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Rochester Institute of Technology Ramps Up Streaming Video

Rochester Institute of Technology in New York has installed a new wireless network in an effort to beef up access to collaborative technologies and to distribute educational materials and replays of major campus events. For the deployment, RIT used Cisco 802.11n wireless gear and Cisco VideoStream.

The campus spans 5.3 million square feet and serves 17,000 students. The installation required 3,400 802.11n access points, 32 Wireless Service Modules (WiSMs), and a Cisco Wireless Control System (WCS). The resulting network now supports a variety of mobile collaborative applications and services, including video channels for redistribution of educational materials and broadcasts of events.

"We wanted to work with a leader that could provide the most proven and innovative 802.11n network in order to support the long-term mobile academic and recreational needs of our active and diverse student population," said Jeanne Casares, CIO. "RIT deployed a Cisco media-ready wireless network that delivers converged data, voice, and video services anywhere on campus. [This] serves as the foundation to support a growing number of mobile video and voice applications that can make a positive difference by enhancing the collaborative learning experience for students, which ultimately can help drive student success."

RIT is deploying the VideoStream technology to deliver video relay and transcription services to deaf and hard-of-hearing students. The video relay services allow students to use laptops and other mobile devices to view close-captioned lectures, visual signing, and transcription services in real-time. RIT's student population includes about 1,100 deaf and hard-of-hearing students.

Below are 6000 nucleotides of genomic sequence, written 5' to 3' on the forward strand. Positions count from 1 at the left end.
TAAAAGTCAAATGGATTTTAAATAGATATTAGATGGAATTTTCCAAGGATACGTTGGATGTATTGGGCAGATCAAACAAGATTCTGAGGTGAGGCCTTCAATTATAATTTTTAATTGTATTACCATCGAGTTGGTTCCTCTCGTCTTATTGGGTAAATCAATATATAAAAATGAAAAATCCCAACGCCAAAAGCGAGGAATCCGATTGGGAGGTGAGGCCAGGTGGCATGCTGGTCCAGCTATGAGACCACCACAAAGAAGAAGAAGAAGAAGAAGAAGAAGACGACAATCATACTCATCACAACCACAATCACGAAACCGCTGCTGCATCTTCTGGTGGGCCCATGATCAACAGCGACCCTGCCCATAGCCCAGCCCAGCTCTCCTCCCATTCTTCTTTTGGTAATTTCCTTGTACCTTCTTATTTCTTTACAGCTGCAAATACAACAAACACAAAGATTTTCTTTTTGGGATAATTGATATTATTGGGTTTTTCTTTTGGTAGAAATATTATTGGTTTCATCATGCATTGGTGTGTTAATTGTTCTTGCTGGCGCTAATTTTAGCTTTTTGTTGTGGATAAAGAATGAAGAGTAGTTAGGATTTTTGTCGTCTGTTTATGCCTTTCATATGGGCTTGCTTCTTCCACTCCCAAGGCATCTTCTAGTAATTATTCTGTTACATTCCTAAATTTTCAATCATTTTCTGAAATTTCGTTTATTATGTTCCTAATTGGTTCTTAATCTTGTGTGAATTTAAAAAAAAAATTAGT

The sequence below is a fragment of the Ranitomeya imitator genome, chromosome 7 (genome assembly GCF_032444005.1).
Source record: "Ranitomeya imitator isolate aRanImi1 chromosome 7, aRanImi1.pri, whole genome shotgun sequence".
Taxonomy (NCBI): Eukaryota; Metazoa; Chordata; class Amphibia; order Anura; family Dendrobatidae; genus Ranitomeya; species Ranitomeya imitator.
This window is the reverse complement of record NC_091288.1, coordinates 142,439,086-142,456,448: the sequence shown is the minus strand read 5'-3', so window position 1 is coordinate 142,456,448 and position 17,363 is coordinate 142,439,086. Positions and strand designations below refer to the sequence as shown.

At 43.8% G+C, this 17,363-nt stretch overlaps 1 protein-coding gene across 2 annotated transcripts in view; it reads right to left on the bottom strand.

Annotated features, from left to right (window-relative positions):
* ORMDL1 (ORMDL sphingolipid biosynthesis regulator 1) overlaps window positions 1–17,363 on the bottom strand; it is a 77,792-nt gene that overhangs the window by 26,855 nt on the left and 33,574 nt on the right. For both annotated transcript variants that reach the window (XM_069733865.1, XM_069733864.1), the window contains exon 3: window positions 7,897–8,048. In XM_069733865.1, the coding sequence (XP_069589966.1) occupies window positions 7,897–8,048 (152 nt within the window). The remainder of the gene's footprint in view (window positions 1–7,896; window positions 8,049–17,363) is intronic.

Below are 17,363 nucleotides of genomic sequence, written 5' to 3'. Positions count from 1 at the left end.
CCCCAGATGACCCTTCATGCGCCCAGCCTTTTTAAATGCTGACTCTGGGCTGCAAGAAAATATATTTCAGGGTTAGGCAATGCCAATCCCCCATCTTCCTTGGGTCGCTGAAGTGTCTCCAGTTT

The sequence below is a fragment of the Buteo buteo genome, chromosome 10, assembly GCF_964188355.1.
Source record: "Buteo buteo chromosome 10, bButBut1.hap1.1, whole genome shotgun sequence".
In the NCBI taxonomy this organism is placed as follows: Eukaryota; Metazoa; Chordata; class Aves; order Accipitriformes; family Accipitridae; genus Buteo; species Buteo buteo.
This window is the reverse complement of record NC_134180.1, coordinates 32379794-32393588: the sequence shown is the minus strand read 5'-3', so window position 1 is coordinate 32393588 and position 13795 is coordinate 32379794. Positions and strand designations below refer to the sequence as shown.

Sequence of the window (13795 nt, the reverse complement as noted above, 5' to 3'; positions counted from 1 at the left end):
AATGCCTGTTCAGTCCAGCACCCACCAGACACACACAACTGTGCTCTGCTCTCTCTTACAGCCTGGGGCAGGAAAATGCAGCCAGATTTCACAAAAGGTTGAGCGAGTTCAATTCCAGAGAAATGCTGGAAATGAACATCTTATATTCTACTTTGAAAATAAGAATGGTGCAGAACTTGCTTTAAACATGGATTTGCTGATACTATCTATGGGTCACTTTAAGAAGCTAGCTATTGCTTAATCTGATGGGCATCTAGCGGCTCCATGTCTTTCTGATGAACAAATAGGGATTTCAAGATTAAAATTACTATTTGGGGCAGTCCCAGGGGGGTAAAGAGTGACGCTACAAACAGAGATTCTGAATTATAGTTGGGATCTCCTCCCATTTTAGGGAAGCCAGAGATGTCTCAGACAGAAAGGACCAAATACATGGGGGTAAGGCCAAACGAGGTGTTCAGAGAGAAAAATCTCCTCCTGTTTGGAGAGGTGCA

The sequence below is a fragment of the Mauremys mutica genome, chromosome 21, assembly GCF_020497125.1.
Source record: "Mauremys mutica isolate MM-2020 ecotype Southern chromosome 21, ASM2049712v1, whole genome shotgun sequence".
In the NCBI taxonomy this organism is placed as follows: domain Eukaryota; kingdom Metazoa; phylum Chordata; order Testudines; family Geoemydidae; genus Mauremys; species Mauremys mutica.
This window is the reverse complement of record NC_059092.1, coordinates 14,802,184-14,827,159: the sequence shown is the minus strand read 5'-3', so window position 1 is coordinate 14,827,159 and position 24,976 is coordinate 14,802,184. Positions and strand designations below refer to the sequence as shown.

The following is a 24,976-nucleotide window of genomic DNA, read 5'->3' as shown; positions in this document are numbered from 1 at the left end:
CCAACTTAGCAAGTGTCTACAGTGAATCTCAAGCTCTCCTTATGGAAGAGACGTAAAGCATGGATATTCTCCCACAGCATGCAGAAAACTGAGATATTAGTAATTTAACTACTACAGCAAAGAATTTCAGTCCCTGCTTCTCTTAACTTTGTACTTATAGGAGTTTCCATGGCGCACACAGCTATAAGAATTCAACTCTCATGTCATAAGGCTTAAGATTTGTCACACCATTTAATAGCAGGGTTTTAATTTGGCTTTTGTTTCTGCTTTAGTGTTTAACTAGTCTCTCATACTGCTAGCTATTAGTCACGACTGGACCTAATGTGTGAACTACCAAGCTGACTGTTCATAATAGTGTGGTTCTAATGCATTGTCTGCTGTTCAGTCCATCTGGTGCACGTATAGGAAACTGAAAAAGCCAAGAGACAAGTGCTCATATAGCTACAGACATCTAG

Rochester has also deployed Cisco's Mobility Services Engine (MSE) and Context-Aware applications to better deliver technical support services to mobile users. With the Context-Aware solution, IT staff can view the exact location of a user requiring support. This capability also lets help desk staff identify and mitigate rogue devices on the wireless network, track usage of the wireless network to better evaluate high-usage wireless areas, and deploy access points.

The institution has tested additional applications across the wireless network including voice over IP services for faculty, using Cisco Unified Wireless 7925 IP phones. RIT said it plans to deploy additional voice and video services over the wireless LAN in the near future.

About the Author

Dian Schaffhauser is a former senior contributing editor for 1105 Media's education publications THE Journal, Campus Technology and Spaces4Learning.

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